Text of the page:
Monday, May 10, 2010

Chronological Age vs Emotional Age

Often times I hear, “I should know better. I am 37 years old--I am 47 years old. I can’t seem to get my life together. I am hurting everybody. What is wrong with me? I would love to have someone take me in their arms like a child and just hold me.”

These statements illustrate the distress, the quandary, in the minds of sufferers of ‘CNC’ . In some circumstances, chronological age can have very little to do with emotional age. Physical aging happens to us inevitably, whatever else is going on in our lives. We have little control about that process. Emotional age can be deterred, interrupted, or arrested, depending on sensitivity, perception, circumstance, and our ability to allow ourselves to be nurtured.

Early on, I realized that an emotional child could be any age. The problem with this reality is that it is not always (or hardly ever) recognized as such. Therefore, the expectation—the norm—is to treat the sufferer according to his/her chronological presentation rather than to nurture that person according to his/her emotional need.

It is my experience, that understanding a person from his/her emotional need—presentation, is an essential starting point to beginning the healing process.

Have a wonderful day. Peace and Love.

Sunday, May 2, 2010

Counterproductive Crossroads

One of the things I have always felt incredibly sad about for the sufferers of the ‘Negative Mind’—and also for those who lack awareness of ‘CNC’—is hearing the terms “treatment resistant”, “noncompliant” or “You will not want to take me because I have failed every program that I have been in”.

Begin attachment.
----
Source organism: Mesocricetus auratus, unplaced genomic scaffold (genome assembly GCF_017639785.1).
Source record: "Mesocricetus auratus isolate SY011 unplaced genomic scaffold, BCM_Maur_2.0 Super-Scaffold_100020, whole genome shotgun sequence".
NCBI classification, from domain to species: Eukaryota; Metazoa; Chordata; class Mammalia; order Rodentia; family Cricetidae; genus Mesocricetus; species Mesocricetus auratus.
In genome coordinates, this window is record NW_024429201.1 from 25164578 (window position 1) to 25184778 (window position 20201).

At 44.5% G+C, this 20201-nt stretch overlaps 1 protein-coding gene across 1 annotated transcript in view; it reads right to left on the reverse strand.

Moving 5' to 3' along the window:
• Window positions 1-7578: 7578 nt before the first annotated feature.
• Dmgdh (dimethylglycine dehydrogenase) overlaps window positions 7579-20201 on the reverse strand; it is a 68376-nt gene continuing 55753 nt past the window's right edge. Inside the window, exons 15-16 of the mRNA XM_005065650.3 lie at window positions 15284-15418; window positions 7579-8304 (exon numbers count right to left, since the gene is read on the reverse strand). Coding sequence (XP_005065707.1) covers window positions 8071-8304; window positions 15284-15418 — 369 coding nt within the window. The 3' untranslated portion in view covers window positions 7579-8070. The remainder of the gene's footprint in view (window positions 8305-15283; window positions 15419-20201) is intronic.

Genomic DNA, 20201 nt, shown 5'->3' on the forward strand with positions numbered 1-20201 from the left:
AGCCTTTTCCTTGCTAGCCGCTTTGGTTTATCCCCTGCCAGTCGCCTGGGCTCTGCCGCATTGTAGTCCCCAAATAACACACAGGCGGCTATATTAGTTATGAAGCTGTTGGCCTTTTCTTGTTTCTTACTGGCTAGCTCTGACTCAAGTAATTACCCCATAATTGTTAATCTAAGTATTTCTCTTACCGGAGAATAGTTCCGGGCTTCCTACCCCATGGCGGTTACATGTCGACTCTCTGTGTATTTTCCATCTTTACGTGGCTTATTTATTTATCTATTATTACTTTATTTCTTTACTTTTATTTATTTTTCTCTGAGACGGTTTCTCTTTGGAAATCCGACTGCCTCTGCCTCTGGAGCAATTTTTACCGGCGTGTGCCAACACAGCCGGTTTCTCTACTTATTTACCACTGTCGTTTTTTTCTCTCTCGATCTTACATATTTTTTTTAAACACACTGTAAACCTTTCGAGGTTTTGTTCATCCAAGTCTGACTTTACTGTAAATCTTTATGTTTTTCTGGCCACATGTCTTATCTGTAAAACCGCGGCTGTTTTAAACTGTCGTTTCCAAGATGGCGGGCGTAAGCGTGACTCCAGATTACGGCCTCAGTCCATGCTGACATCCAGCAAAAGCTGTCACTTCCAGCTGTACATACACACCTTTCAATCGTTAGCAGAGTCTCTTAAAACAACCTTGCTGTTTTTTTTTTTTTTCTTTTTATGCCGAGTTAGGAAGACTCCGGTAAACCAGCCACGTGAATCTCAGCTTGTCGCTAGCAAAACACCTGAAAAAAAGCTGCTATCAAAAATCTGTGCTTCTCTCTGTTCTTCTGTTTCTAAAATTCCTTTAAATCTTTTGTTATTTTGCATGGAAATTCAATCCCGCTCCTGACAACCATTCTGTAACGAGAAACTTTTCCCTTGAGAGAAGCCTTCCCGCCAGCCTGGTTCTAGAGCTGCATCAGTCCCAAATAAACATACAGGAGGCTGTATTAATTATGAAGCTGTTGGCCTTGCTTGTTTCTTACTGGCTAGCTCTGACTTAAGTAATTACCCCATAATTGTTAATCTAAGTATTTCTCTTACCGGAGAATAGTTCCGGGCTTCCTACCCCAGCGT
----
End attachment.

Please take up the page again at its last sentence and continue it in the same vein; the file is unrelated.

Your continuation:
I feel, from my understanding of this disorder, that though the behavior of the sufferer may make one assume that there is resistance to treatment or noncompliance, this inability to be in accordance with therapy is consistent with the insistence of the ‘Negative Mind’, rather than be the wish of the ‘Actual Mind’—the real, the potential person. Because of this seemingly uncooperative attitude, patients are frequently ‘kicked out’ of treatment. Remember, at the point of symptomatology, the ‘Negative Mind’ is the stronger part of the mind—it is the ‘boss’. If this were otherwise, the ‘Actual Mind’ would not be in the position of having to endure insults, all day, internally. If these insults, or, even if faint indications of disapproval are apparent to the patient, the ‘Negative Mind’ is confirmed, yet, again. So, to ‘fail a program’ merely reiterates the negative non-sense the sufferer already supposes about himself/herself. So, with this ignorance, we have arrived at a counterproductive crossroads. We are making the sufferer responsible because of chronological age, rather than emotional ability (this topic I will discuss in its own blog post next time).

Remember, you are not guilty. You are terrified and terrorized. You are a hostage in your own mind.

We understand this.

Peace and love.